The University of Florida community is mourning the loss of a 19-year-old student after a weekend car crash killed her and injured four other pedestrians.
The accident occurred Saturday evening at the 1700 block of West University Avenue, on the northern edge of the UF campus. According to Gainesville Police (GPD), a Honda Civic struck a Honda Accord that was attempting to turn south onto NW 17th Street. The collision sent the Civic sliding sideways into a pole and five pedestrians, all UF students.
All five pedestrians and the driver of the Civic were transported to local hospitals, where Sophia Lambert later died from her injuries, according to a GPD press release.
“GPD extends its deepest sympathies to the family and friends of Sophia Lambert,” the press release said, noting the incident is still under investigation.
In a Sunday statement UF also extended condolences to the family and said counseling services are available.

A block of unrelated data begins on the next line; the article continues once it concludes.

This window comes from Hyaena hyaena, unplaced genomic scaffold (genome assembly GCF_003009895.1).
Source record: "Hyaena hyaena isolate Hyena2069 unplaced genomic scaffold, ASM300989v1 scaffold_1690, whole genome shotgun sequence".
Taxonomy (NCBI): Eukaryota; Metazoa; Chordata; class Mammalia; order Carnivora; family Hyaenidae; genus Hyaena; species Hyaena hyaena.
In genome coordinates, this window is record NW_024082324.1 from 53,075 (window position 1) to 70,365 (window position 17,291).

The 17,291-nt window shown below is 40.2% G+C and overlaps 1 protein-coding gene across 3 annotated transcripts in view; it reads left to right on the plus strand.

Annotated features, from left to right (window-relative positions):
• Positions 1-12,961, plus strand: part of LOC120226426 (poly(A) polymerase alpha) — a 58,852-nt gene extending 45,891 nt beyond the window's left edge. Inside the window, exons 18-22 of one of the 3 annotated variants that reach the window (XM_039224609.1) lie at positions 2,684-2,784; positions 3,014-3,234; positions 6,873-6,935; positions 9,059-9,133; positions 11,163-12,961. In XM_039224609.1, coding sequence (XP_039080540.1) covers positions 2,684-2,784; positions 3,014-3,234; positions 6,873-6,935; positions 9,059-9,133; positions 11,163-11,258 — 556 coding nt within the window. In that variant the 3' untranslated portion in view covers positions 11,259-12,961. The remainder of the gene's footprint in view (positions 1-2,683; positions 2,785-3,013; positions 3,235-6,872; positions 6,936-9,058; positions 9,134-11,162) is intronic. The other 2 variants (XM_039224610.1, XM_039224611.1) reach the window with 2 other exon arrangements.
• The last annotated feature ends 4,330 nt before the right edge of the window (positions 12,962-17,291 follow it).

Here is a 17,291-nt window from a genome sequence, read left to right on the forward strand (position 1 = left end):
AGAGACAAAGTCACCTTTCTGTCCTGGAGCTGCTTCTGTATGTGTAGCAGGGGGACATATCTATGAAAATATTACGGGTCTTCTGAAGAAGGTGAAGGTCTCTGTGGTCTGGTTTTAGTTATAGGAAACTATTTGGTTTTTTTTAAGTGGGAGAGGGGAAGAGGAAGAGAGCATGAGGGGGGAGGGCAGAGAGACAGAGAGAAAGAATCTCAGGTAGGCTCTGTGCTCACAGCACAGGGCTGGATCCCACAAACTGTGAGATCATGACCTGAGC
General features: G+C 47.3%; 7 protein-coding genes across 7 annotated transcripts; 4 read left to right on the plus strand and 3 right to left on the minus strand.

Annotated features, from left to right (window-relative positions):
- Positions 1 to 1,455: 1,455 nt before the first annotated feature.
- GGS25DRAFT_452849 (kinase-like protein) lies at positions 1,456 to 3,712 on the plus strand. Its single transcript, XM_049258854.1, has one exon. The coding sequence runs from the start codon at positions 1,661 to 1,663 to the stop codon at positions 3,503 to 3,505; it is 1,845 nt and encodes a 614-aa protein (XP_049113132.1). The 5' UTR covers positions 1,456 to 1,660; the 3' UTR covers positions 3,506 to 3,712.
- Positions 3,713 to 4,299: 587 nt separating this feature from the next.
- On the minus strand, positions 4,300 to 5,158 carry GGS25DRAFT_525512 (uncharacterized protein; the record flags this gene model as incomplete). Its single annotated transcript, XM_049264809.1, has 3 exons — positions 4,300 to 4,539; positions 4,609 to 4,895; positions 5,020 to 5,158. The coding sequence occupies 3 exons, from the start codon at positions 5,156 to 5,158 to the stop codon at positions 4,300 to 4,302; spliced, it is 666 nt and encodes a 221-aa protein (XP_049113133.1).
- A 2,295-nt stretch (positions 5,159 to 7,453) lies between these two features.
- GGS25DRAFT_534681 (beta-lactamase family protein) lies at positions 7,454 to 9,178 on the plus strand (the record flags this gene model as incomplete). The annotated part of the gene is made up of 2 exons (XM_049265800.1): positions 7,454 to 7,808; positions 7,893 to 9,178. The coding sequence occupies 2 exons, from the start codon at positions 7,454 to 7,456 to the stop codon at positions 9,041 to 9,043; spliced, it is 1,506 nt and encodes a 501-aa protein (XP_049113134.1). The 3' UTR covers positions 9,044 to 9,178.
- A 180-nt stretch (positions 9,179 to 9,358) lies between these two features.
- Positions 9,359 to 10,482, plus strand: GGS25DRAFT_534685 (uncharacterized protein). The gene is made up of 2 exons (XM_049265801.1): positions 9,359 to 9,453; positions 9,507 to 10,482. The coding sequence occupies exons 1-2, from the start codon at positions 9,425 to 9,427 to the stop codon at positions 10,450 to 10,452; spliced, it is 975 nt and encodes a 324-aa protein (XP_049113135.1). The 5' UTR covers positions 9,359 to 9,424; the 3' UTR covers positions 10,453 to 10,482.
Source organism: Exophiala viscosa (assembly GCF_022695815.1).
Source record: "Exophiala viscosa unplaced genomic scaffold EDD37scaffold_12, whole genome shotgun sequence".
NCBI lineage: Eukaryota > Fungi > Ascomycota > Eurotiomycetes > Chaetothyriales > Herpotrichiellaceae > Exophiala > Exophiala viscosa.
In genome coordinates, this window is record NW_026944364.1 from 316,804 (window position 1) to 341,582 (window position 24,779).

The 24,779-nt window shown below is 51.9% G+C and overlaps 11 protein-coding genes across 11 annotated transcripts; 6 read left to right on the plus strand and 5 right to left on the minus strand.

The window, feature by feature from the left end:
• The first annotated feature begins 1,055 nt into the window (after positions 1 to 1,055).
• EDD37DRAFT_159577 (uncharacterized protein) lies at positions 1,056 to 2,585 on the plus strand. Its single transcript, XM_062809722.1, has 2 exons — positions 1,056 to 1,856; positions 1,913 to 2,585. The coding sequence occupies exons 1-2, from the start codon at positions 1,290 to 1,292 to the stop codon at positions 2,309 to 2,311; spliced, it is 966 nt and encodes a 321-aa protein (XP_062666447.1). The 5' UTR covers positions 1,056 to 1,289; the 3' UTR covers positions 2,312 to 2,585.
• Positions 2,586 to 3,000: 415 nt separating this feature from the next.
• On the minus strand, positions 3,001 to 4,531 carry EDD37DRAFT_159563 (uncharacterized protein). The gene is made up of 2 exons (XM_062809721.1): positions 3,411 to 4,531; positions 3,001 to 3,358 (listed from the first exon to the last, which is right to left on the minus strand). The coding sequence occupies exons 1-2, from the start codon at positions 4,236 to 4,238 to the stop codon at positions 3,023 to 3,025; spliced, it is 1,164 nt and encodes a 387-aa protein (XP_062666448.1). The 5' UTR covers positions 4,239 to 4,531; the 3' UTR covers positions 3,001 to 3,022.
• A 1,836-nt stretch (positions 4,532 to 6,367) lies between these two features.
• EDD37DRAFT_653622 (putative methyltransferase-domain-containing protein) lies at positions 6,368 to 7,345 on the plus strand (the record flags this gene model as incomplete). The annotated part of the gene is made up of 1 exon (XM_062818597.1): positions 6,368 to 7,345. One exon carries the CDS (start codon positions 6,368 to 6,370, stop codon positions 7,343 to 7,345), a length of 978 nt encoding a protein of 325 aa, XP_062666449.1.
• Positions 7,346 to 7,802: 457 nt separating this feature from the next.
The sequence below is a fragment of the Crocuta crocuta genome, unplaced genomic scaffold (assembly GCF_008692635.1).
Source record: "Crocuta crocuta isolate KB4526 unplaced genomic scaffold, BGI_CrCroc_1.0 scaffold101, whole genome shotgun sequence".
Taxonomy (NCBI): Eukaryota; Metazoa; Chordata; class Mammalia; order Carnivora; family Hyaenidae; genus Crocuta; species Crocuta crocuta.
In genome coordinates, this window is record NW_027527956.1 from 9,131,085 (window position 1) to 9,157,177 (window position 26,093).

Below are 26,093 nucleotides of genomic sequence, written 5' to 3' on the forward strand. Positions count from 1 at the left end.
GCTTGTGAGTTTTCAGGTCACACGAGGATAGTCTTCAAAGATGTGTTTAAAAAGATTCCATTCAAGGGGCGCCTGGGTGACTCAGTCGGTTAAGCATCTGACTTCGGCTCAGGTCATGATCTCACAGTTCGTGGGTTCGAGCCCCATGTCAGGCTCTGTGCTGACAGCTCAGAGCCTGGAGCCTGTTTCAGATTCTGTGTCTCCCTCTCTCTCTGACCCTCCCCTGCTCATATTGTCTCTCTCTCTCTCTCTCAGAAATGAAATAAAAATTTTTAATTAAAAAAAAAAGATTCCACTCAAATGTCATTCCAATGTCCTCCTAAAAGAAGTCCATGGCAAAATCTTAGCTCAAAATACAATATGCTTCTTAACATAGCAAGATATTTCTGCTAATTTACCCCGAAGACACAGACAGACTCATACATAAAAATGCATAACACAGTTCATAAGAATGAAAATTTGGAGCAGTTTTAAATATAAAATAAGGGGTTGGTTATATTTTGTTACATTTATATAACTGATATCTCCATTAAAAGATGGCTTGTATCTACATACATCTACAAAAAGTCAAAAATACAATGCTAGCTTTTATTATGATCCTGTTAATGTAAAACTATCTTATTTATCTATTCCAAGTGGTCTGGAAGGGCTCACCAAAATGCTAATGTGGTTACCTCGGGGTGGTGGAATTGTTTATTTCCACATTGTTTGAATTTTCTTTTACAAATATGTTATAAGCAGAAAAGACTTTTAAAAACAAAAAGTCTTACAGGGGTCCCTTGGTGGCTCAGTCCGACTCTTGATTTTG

“The loss of any student life is unfathomable, and we recognize the effect the loss of one of our own has on the collective community,” Charlie Lane, UF chief operating officer, and D’Andra Mull, vice president for student affairs, wrote in a joint statement. “We want you to know conversations are underway regarding pedestrian and vehicular safety, on and around campus.”
UF President Kent Fuchs tweeted similar sentiments, saying his heart goes out to Lambert’s friends and family.
“We pray for the others injured in Saturday night’s terrible crash and are committed to efforts regarding pedestrian safety on and around campus,” Fuchs tweeted.
Several responders to Fuchs’ tweet called for more aggressive action to increase safety on West University Avenue.
Gainesville City Commissioner-at-large Reina Saco took to Facebook to address public concerns.
“I know people would like the city to take immediate action about University Ave, but the sad reality is that it is a State operated road,” Saco wrote. “[T]he City is extremely limited in how it can limit speeds, install barriers, or put in crosswalks.”
Saco called on Gainesville residents to call state representatives about the issue.
“[T]hey need to act,” she wrote. “We can’t do it without help from the State or without your voices.”